The ground was moist, the recently melted snows had granted that. The moles had made the most and pushed up a lot of soil & Elk had planted their hooves firmly in those piles. Small purple flowers were blooming, as were fat/round cactus. One could get a decent dose of wildlife just by stopping & looking down.

Up the other side of the draw the few remaining resting Elk were preparing to join the herd out on the plains. I watched them get up and casually move on. The couple of bull Elk were little more than spikes, and one lopsided with a single antler. A young Elk (and there were many) seemed to be having fun with a group of mule deer, perhaps lauding his ‘large’ size over them. For once he wasn’t the smallest around, and he seemed to enjoy herding them to his whim.

The creek draw was largely devoid of birds for a change. That’ll change soon enough, but right now the chatterers were scads of crickets (clicking their red wings), rushing water, and frogs. One small indent in the ground forms a pond this time of year (weeks ago it was just dry dirt) and the frogs were croaking their mating calls.

A year ago I’d found these frogs hard to creep up on, but had managed, so decided to take on the challenge of stalking them. My goal … to see them mid croak. Daft as it might seems, my tool of choice was my binos … ‘cos these critter are small, hide well, and shut up when disturbed. I spent over half an hour creeping steadily closer and closer to those noise makers, and (sad to say) I failed. They hid in an inches deep pond, invisible despite my focused scrutiny. Amazing; today I’d fail as a heron looking for lunch. I’d hoped to identify these frogs, but today I had to settle for … they are the “loud croaking, good hiding” type of frog.

As I watched the pond I remembered to take occasional looks behind me; one never knows when wildlife will sneak op on a sneaker. I half hoped the deer would tire of being herded and seek shelter down here, but if they did they passed unnoticed.

Still, as I left the puddle, I stumbled upon a small group of travelling Elk coming to re-join the herd. I’d caught their eye just as they caught mine, and although they hadn’t fully made me I only watched them for a while before I moved on. I’d replenished my wildlife batteries for the day. A good trip.

Apr 102009

One of the first e-mails I received after releasing WildObs Observer was “where is the intro video?”. DOH, that makes sense! Yup, I guess I better get one that (next week.) So, in lieu of that…

First thing to highlight (from working with the users/observers so far) is:

To use WildObs Observer you’ll need a WildObs account. So Sign-up here.

If you cannot log into WildObs Observer using the username/password you signed-up with, the problem is most likely that you have not clicked on the confirmation link in the address confirmation e-mail that WildObs sends you. Maybe your spam filter ate it, maybe it is waiting for you. Please look for that e-mail and click that link (basically to confirm you aren’t a robot spammer.)

Once you have that:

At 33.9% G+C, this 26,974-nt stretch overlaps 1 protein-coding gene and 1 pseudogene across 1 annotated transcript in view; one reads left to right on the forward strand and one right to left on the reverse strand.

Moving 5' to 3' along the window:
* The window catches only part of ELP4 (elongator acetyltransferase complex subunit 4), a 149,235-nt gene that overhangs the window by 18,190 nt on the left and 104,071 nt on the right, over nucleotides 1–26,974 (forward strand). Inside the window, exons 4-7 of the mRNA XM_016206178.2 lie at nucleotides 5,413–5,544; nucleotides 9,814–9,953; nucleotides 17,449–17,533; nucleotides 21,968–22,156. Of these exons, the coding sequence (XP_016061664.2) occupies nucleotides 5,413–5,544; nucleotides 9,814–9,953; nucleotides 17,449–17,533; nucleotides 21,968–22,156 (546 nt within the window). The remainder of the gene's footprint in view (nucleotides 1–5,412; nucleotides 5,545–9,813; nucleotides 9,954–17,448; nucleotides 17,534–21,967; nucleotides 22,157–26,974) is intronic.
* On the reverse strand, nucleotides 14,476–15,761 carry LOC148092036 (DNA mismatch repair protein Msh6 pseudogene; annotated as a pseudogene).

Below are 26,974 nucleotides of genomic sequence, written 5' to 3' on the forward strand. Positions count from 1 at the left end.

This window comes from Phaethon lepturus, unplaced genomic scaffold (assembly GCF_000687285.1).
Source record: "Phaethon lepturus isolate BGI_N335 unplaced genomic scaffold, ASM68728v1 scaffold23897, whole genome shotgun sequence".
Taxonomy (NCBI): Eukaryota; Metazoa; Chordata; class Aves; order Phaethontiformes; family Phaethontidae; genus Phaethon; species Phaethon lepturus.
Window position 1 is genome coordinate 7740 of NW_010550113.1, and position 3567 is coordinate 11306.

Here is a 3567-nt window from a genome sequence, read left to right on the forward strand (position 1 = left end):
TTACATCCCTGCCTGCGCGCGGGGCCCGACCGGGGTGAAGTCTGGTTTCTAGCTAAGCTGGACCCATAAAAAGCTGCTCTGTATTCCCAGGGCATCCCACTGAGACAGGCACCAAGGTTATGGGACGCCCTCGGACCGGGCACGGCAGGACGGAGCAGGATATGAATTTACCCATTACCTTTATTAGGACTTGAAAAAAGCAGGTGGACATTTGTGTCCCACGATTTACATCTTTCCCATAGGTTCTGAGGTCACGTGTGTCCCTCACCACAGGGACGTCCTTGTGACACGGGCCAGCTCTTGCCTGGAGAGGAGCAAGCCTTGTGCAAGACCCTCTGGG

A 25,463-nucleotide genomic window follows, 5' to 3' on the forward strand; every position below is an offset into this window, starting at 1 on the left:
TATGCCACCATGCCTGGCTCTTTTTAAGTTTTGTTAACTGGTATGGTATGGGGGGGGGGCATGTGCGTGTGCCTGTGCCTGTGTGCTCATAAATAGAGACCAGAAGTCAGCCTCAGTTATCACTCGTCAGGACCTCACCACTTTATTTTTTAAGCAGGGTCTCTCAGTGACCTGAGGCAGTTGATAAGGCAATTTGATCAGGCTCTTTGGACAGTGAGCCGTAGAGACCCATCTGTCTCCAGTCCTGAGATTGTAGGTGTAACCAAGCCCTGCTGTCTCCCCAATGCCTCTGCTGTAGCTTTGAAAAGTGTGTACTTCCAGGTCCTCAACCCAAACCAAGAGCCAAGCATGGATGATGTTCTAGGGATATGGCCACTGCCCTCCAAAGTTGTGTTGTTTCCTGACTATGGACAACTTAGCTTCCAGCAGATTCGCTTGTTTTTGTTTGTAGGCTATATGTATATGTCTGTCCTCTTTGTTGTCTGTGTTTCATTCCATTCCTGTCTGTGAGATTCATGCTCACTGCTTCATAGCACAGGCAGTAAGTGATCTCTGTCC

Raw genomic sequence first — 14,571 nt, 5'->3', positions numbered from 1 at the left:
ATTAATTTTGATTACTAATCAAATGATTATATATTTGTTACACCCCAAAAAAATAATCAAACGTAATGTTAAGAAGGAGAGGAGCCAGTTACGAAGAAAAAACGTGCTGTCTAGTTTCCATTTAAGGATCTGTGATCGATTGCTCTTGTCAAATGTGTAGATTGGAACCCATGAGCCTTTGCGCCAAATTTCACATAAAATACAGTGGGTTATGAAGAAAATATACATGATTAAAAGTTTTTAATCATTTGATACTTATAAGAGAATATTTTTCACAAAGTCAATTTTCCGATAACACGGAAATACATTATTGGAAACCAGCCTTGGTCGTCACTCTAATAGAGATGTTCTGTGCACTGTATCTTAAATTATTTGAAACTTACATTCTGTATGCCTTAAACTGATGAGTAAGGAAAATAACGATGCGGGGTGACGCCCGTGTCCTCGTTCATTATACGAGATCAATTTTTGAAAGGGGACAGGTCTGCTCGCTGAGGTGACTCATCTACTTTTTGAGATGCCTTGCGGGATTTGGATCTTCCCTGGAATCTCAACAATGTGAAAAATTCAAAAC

• Let the application download it’s species lists. The initial download is long/slow, but needs to get done. Please do this while connected to a WIFI network if you can.
  • To record an encounter pick the species (either from the main tab screen with picker, or from the species tab with table view of species) and then press “RECORD”.
  • If you are on an iPhone the location ought be determined via GPS. If it cannot be, or you are on an iPod Touch, pick or enter a new location. WildObs attempts to geo-locate places (although this is imperfect for more remote locations) so enter an description address/placemark name.
  • Press “SAVE” to record the encounter to the local database. The red circle w/ number is how many encounters are locally stored, ready to be uploaded to WildObs.
  • Press “CONNECT” to synchronize your iPhone/iPod with WildObs.
All encounters are recorded on WildObs, sharable with your friends and others, and entered into the WildObs database. Not only do you get an encounter to remember/enjoy, but you help build a live/dynamic database (some citizen science) for species/places.
WildObs Observer is best used to record things, important sightings, unimportant sightings … whatever takes the whim. Be it an American Robin in a park, or a Moose in some wilderness. Record, record, record … it could help somebody else find somebody new for them.

On the back of the record pane there are “Extras”:
  • Tags are a great way to organize observations. Mark encounters with any keyword you think organizes them for you, e.g. “funny” or “road-trip” or “first-of-season”.
  • Syndication: set this if you want the encounter published in feeds (RSS/Atom) or tweeted.
  • Public: set this OFF if you DO NOT want to share with others.
Nice to haves:
Apr 082009

WildObs Observer (the iPhone Application for recording your wildlife encounters) is now available for download from the Apple App Store:

Available on the App Store

Here is the link to the application. It launches iTunes to view/install the application:


Here is a recent screen shot of the application (there are more above):

Notice the NWF logo, that is a shout out to their wonderful Wildlife Watch program. WildObs encounters tweeted for the user by WildObs use the #nwf tag to stream into the NWF WildlifeWatch Twitter Timeline.

Apr 062009

Recently, I’ve taken to posting #ABDIP each morning. It started because I observed @coastalartist doing similarly, and felt it was a glorious way to start the day; to focus on the wonderful & value the gift of life. Here in Colorado that isn’t hard, things are often so amazing.

This morning (a Monday morning in many ways) I wasn’t ready to settle down to work so I decided to walk the dog, and get the days juices flowing. Bright white snow everywhere (a foot or more, but fluffy/melting not cold/freezing) and bright blue in the sky. Typical Colorado winter.

Just slightly up the hill the distinctive tracks of turkey are everywhere. Their long scaly legs allow them to wander in the woods, but in deep snow they enjoy a break of a snow-plowed road, like we all do. A fox had a similar idea, or maybe was sniffing after a turkey dinner.

The snow is thick, still hanging in the evergreen trees. Wind blows the occasional ‘glistening showers’ down to the ground; briefly they shimmer in the sunlight. The morning sun melts the snow, which drips to form into hanging icicles. The fields are covered with pristine smooth blankets of white (uninterrupted, except for the occasional critter track.) The damp bark of the ponderosas gives reds, the needles deep greens, the cones browns; all stand out against the snow enveloping them. All this works to deliver a “winter wonderland” to match any holiday scene.

Truly #ABDIP. Twenty minutes well spent.